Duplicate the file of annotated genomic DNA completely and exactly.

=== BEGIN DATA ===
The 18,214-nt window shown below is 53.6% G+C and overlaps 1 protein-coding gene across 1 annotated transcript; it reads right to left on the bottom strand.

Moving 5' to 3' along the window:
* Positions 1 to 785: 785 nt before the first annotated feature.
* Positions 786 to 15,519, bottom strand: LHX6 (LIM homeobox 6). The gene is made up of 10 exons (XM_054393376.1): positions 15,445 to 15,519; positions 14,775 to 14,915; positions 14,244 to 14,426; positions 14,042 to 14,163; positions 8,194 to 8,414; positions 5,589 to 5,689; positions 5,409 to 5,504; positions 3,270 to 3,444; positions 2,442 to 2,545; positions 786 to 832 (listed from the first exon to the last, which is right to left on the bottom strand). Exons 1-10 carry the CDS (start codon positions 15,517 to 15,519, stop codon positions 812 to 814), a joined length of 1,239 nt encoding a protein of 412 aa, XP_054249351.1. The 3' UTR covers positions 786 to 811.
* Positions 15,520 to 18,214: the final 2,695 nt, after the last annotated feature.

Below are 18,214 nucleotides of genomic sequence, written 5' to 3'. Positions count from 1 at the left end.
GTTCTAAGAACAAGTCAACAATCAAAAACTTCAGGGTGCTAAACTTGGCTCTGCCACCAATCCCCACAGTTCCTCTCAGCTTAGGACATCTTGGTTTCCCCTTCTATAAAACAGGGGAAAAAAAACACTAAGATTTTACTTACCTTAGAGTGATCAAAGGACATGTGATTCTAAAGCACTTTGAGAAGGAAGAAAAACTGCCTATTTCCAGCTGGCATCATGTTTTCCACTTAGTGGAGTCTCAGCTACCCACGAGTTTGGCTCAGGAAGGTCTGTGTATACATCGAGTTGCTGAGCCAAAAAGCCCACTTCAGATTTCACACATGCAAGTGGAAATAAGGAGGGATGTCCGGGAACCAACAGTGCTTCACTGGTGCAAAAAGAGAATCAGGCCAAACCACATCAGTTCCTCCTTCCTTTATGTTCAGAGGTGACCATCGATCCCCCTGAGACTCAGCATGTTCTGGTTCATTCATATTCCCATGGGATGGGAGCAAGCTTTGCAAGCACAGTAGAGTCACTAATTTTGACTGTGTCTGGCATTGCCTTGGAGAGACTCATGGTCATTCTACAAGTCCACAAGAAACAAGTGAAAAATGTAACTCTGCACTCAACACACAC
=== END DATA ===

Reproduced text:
The 18,214-nt window shown below is 53.6% G+C and overlaps 1 protein-coding gene across 1 annotated transcript; it reads right to left on the bottom strand.

Moving 5' to 3' along the window:
* Positions 1 to 785: 785 nt before the first annotated feature.
* Positions 786 to 15,519, bottom strand: LHX6 (LIM homeobox 6). The gene is made up of 10 exons (XM_054393376.1): positions 15,445 to 15,519; positions 14,775 to 14,915; positions 14,244 to 14,426; positions 14,042 to 14,163; positions 8,194 to 8,414; positions 5,589 to 5,689; positions 5,409 to 5,504; positions 3,270 to 3,444; positions 2,442 to 2,545; positions 786 to 832 (listed from the first exon to the last, which is right to left on the bottom strand). Exons 1-10 carry the CDS (start codon positions 15,517 to 15,519, stop codon positions 812 to 814), a joined length of 1,239 nt encoding a protein of 412 aa, XP_054249351.1. The 3' UTR covers positions 786 to 811.
* Positions 15,520 to 18,214: the final 2,695 nt, after the last annotated feature.

Below are 18,214 nucleotides of genomic sequence, written 5' to 3'. Positions count from 1 at the left end.
GTTCTAAGAACAAGTCAACAATCAAAAACTTCAGGGTGCTAAACTTGGCTCTGCCACCAATCCCCACAGTTCCTCTCAGCTTAGGACATCTTGGTTTCCCCTTCTATAAAACAGGGGAAAAAAAACACTAAGATTTTACTTACCTTAGAGTGATCAAAGGACATGTGATTCTAAAGCACTTTGAGAAGGAAGAAAAACTGCCTATTTCCAGCTGGCATCATGTTTTCCACTTAGTGGAGTCTCAGCTACCCACGAGTTTGGCTCAGGAAGGTCTGTGTATACATCGAGTTGCTGAGCCAAAAAGCCCACTTCAGATTTCACACATGCAAGTGGAAATAAGGAGGGATGTCCGGGAACCAACAGTGCTTCACTGGTGCAAAAAGAGAATCAGGCCAAACCACATCAGTTCCTCCTTCCTTTATGTTCAGAGGTGACCATCGATCCCCCTGAGACTCAGCATGTTCTGGTTCATTCATATTCCCATGGGATGGGAGCAAGCTTTGCAAGCACAGTAGAGTCACTAATTTTGACTGTGTCTGGCATTGCCTTGGAGAGACTCATGGTCATTCTACAAGTCCACAAGAAACAAGTGAAAAATGTAACTCTGCACTCAACACACAC